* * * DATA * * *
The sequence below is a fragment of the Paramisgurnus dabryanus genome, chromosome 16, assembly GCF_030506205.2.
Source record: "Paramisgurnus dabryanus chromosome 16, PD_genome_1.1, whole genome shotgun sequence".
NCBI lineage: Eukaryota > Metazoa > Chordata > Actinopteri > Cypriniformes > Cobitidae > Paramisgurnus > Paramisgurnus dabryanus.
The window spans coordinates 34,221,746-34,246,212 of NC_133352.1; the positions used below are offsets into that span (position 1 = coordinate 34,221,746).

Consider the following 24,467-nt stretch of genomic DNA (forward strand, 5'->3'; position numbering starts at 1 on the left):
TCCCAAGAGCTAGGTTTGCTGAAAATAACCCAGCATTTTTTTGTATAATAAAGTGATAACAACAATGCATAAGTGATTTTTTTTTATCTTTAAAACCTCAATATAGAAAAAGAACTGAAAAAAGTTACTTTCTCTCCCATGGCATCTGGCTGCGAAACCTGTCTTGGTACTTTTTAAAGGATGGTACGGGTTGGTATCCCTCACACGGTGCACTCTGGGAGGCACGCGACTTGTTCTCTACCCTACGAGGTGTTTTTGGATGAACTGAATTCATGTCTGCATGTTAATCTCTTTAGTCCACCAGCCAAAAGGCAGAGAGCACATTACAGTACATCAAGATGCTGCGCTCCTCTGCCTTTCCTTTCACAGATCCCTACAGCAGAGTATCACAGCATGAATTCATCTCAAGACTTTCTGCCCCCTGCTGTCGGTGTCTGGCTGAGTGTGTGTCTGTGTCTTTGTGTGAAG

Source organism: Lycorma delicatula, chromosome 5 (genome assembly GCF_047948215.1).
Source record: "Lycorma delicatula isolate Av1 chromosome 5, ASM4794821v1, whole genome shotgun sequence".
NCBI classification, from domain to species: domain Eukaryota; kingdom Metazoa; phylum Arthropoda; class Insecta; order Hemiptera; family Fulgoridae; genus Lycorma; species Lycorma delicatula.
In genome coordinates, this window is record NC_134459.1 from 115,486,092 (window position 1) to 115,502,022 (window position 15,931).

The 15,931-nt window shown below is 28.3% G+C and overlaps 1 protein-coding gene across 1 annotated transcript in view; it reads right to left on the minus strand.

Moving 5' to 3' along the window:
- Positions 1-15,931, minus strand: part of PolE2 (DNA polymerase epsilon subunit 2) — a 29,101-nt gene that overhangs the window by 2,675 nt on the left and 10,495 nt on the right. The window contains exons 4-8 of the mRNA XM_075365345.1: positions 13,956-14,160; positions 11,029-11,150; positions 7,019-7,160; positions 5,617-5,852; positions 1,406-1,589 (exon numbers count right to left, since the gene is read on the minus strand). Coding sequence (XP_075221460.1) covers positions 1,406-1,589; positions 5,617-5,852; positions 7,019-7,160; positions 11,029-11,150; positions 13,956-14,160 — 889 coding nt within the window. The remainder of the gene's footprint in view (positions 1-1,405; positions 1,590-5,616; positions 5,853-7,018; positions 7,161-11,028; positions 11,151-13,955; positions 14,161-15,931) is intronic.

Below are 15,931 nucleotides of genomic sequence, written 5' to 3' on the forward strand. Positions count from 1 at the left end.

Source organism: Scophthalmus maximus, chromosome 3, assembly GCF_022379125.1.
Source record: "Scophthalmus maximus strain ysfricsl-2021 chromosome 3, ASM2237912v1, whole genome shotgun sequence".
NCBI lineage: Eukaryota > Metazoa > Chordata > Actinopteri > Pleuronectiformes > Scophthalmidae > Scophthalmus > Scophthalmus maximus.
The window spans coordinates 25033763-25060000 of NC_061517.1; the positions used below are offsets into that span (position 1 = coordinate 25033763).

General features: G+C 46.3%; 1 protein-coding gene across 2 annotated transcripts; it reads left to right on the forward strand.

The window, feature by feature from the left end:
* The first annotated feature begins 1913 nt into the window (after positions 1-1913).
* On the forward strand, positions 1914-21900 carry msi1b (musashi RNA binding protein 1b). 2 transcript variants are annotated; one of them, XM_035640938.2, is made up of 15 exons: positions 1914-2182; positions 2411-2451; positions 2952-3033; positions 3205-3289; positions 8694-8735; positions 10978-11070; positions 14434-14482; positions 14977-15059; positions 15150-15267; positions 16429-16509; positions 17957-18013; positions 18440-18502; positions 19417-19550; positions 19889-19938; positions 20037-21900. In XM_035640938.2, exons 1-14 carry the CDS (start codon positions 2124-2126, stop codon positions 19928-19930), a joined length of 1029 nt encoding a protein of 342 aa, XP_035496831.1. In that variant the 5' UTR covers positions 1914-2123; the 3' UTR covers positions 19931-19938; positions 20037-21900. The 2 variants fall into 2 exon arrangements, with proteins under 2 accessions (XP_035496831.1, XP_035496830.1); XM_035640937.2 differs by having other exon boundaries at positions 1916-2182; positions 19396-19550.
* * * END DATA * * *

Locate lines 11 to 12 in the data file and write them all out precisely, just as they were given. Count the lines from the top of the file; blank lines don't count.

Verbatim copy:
The 15,931-nt window shown below is 28.3% G+C and overlaps 1 protein-coding gene across 1 annotated transcript in view; it reads right to left on the minus strand.

Moving 5' to 3' along the window: